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  • (2022) Combustion of Aboveground Wood from Live Trees in Megafires, CA, USA


    Michelle Connolly
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    By Mark E. Harmon, Chad T. Hanson and Dominick A. DellaSala

    Abstract: Biomass combustion is a major biogeochemical process, but uncertain in magnitude. We examined multiple levels of organization (twigs, branches, trees, stands, and landscapes) in large, severe forest fires to see how combustion rates for live aboveground woody parts varied with tree species, size, and fire severity in Ponderosa pine (Pinus ponderosa Dougl. ex Laws.) and mixed conifer-dominated forests of the Sierra Nevada, California, USA. In high severity fire patches, most combustion loss was from branches < 2 cm diameter; in low to moderate severity patches, most was from bole charring. Combustion rates decreased as fire severity declined and with increasing tree size. Pinus species had little branch combustion, leading them to have ≈50% the combustion rate of other taxa. Combustion rates could be 100% for small branch segments and up to 57% for small tree aboveground woody biomass in high severity fire patches. However, combustion rates are very low overall at the stand (0.1%–3.2%) and landscape level (0.6%–1.8%), because large trees with low combustion rates comprise the majority of biomass, and high severity fire patches are less than half of the area burned. Our findings of low live wood combustion rates have important implications for policies related to wildfire emissions and forest management.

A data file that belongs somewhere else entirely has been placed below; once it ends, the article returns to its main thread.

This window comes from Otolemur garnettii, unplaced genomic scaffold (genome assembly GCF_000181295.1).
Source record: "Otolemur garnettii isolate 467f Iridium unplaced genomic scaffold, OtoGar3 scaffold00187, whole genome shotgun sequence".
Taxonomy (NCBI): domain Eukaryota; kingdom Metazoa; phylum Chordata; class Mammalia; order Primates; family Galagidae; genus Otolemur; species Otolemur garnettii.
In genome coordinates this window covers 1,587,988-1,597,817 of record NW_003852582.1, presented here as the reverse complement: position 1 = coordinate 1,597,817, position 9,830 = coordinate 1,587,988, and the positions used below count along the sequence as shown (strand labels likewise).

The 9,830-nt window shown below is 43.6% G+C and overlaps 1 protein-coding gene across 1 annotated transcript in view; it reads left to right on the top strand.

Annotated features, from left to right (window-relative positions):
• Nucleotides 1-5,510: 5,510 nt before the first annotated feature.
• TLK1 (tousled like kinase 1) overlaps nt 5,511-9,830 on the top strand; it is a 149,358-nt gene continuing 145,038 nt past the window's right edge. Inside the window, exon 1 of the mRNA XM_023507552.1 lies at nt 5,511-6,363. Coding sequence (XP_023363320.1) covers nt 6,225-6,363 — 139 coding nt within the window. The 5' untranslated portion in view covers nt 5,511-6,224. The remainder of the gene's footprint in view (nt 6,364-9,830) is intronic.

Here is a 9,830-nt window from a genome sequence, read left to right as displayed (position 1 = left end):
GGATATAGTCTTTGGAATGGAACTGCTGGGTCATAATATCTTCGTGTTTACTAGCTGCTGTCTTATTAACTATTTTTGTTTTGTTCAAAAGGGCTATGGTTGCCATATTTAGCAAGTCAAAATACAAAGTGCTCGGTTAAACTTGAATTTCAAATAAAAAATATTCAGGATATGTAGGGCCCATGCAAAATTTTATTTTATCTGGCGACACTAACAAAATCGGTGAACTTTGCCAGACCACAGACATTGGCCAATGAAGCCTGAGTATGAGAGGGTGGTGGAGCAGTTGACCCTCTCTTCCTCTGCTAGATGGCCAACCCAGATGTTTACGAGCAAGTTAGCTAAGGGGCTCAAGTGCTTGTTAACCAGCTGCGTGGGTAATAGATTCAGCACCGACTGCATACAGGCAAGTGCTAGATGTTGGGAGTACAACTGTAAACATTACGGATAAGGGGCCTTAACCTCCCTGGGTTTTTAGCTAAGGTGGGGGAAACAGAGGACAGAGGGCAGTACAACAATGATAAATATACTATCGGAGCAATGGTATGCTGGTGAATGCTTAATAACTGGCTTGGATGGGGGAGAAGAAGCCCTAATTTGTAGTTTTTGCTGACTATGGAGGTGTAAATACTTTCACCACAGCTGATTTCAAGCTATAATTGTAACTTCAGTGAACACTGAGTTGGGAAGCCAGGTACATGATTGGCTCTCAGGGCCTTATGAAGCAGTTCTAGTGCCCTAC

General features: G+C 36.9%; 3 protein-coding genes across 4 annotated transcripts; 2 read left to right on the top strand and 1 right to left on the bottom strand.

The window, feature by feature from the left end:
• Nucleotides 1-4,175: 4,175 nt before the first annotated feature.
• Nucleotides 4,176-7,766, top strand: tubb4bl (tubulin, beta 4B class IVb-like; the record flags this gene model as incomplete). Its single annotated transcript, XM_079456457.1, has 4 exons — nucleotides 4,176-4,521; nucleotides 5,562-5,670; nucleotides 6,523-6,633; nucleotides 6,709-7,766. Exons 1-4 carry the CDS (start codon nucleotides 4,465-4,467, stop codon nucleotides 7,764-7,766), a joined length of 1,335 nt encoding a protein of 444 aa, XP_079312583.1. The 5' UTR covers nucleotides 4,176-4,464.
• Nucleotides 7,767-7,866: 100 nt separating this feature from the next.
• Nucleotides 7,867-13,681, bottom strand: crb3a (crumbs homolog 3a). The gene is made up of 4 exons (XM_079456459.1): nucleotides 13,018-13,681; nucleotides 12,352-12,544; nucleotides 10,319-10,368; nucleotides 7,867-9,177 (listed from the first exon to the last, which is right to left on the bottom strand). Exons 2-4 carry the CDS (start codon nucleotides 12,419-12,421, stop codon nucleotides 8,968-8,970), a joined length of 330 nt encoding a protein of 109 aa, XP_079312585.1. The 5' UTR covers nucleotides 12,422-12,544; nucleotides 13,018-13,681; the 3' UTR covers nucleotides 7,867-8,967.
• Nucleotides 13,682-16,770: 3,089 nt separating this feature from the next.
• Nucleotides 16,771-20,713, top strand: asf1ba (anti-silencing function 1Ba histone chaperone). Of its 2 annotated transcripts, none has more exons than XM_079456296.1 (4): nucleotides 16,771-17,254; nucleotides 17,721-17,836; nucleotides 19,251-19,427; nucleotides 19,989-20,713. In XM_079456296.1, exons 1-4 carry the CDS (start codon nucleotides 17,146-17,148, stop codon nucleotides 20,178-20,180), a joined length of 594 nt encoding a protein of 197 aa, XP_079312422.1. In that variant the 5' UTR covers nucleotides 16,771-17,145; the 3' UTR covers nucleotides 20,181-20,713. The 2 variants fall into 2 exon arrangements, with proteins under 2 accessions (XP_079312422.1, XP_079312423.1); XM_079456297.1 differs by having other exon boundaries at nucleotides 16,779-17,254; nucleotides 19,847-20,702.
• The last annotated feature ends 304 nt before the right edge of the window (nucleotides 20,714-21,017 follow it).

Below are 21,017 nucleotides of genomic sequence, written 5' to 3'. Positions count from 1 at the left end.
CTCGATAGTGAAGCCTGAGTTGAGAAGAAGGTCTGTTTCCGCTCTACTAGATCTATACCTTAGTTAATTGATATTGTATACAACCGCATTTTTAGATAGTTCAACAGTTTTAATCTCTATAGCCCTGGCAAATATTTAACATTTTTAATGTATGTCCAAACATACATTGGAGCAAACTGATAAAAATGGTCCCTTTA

(2022) Combustion of Aboveground Wood from Live Trees in Megafires, CA, USA.pdf

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    This study has interesting implications for the BC ministry of forests' policies around salvage logging of burned forests. An explanatory article at phys.org included an interview with Mark Harmon, the lead author:

    "We suggest that researchers and policy makers avoid using combustion rates not based on field study as they appear to overstate the wildfire emissions used in carbon emissions reporting; this can potentially misdirect climate mitigation policy," he said.

    Dead trees decompose slowly as new vegetation grows and absorbs atmospheric carbon, the scientists point out. If fire-killed trees are allowed to remain in place, the natural decomposition process might take decades to hundreds of years to release the trees' carbon.

    On the other hand, if those trees are logged to serve as energy-producing biomass, that same carbon could potentially enter the atmosphere much faster. More study is needed, the researchers note, to determine the degree to which post-fire forest management influences the carbon release time frame, including how biomass energy might offset the burning of fossil fuels and how wood products release carbon as they are used and disposed.

    "The effects of salvaging and putting some of that wood into durable wood products need to be fully investigated," Harmon said. "More fires need to be examined using our type of approach to determine how variable the combustion rates are at different levels for different forest types and ages."

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